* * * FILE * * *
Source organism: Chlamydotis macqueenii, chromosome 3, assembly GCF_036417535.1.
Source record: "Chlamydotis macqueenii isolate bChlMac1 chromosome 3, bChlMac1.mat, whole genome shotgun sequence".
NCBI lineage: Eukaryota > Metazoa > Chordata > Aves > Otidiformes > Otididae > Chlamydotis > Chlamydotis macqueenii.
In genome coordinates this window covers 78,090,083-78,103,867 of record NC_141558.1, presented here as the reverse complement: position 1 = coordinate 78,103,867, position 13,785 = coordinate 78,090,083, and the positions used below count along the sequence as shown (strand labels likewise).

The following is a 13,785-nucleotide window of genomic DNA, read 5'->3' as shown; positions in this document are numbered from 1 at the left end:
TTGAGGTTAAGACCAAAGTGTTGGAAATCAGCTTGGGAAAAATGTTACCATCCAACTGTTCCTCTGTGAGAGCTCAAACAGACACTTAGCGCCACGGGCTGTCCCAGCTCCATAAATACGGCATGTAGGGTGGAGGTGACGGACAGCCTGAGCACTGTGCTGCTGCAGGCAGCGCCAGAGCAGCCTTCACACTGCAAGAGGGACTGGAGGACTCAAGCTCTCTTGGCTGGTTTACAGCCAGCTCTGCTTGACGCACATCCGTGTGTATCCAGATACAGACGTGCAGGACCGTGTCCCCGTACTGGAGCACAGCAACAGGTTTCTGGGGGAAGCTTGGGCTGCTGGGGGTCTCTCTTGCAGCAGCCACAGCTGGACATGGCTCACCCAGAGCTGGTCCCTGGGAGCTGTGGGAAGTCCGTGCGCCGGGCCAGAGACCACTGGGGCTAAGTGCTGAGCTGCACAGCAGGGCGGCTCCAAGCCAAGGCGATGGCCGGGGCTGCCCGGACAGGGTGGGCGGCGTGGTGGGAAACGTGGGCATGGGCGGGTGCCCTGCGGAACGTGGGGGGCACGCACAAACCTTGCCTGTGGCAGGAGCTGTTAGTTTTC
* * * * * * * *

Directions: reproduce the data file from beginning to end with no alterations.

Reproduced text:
Source organism: Chlamydotis macqueenii, chromosome 3, assembly GCF_036417535.1.
Source record: "Chlamydotis macqueenii isolate bChlMac1 chromosome 3, bChlMac1.mat, whole genome shotgun sequence".
NCBI lineage: Eukaryota > Metazoa > Chordata > Aves > Otidiformes > Otididae > Chlamydotis > Chlamydotis macqueenii.
In genome coordinates this window covers 78,090,083-78,103,867 of record NC_141558.1, presented here as the reverse complement: position 1 = coordinate 78,103,867, position 13,785 = coordinate 78,090,083, and the positions used below count along the sequence as shown (strand labels likewise).

The following is a 13,785-nucleotide window of genomic DNA, read 5'->3' as shown; positions in this document are numbered from 1 at the left end:
TTGAGGTTAAGACCAAAGTGTTGGAAATCAGCTTGGGAAAAATGTTACCATCCAACTGTTCCTCTGTGAGAGCTCAAACAGACACTTAGCGCCACGGGCTGTCCCAGCTCCATAAATACGGCATGTAGGGTGGAGGTGACGGACAGCCTGAGCACTGTGCTGCTGCAGGCAGCGCCAGAGCAGCCTTCACACTGCAAGAGGGACTGGAGGACTCAAGCTCTCTTGGCTGGTTTACAGCCAGCTCTGCTTGACGCACATCCGTGTGTATCCAGATACAGACGTGCAGGACCGTGTCCCCGTACTGGAGCACAGCAACAGGTTTCTGGGGGAAGCTTGGGCTGCTGGGGGTCTCTCTTGCAGCAGCCACAGCTGGACATGGCTCACCCAGAGCTGGTCCCTGGGAGCTGTGGGAAGTCCGTGCGCCGGGCCAGAGACCACTGGGGCTAAGTGCTGAGCTGCACAGCAGGGCGGCTCCAAGCCAAGGCGATGGCCGGGGCTGCCCGGACAGGGTGGGCGGCGTGGTGGGAAACGTGGGCATGGGCGGGTGCCCTGCGGAACGTGGGGGGCACGCACAAACCTTGCCTGTGGCAGGAGCTGTTAGTTTTC